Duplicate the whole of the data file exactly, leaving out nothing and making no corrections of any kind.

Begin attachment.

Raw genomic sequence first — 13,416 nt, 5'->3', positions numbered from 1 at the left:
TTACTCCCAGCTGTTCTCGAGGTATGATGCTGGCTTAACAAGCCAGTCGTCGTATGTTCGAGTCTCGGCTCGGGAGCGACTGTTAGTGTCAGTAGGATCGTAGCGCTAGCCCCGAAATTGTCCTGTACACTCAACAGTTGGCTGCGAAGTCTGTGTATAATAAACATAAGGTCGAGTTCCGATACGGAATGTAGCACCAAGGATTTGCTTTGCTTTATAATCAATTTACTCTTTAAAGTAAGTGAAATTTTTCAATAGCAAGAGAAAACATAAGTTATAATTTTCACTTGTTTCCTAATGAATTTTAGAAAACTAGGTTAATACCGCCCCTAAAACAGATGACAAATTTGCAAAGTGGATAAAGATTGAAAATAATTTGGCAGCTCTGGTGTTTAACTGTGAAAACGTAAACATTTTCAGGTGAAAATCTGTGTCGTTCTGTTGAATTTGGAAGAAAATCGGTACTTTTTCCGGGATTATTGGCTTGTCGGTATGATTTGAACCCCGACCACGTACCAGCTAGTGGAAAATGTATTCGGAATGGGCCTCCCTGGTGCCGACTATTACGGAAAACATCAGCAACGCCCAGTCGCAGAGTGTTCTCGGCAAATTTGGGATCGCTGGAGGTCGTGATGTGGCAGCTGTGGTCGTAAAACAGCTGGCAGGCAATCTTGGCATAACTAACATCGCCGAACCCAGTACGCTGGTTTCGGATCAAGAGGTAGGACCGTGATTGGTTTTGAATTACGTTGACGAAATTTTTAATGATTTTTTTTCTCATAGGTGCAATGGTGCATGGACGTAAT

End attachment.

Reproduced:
Raw genomic sequence first — 13,416 nt, 5'->3', positions numbered from 1 at the left:
TTACTCCCAGCTGTTCTCGAGGTATGATGCTGGCTTAACAAGCCAGTCGTCGTATGTTCGAGTCTCGGCTCGGGAGCGACTGTTAGTGTCAGTAGGATCGTAGCGCTAGCCCCGAAATTGTCCTGTACACTCAACAGTTGGCTGCGAAGTCTGTGTATAATAAACATAAGGTCGAGTTCCGATACGGAATGTAGCACCAAGGATTTGCTTTGCTTTATAATCAATTTACTCTTTAAAGTAAGTGAAATTTTTCAATAGCAAGAGAAAACATAAGTTATAATTTTCACTTGTTTCCTAATGAATTTTAGAAAACTAGGTTAATACCGCCCCTAAAACAGATGACAAATTTGCAAAGTGGATAAAGATTGAAAATAATTTGGCAGCTCTGGTGTTTAACTGTGAAAACGTAAACATTTTCAGGTGAAAATCTGTGTCGTTCTGTTGAATTTGGAAGAAAATCGGTACTTTTTCCGGGATTATTGGCTTGTCGGTATGATTTGAACCCCGACCACGTACCAGCTAGTGGAAAATGTATTCGGAATGGGCCTCCCTGGTGCCGACTATTACGGAAAACATCAGCAACGCCCAGTCGCAGAGTGTTCTCGGCAAATTTGGGATCGCTGGAGGTCGTGATGTGGCAGCTGTGGTCGTAAAACAGCTGGCAGGCAATCTTGGCATAACTAACATCGCCGAACCCAGTACGCTGGTTTCGGATCAAGAGGTAGGACCGTGATTGGTTTTGAATTACGTTGACGAAATTTTTAATGATTTTTTTTCTCATAGGTGCAATGGTGCATGGACGTAAT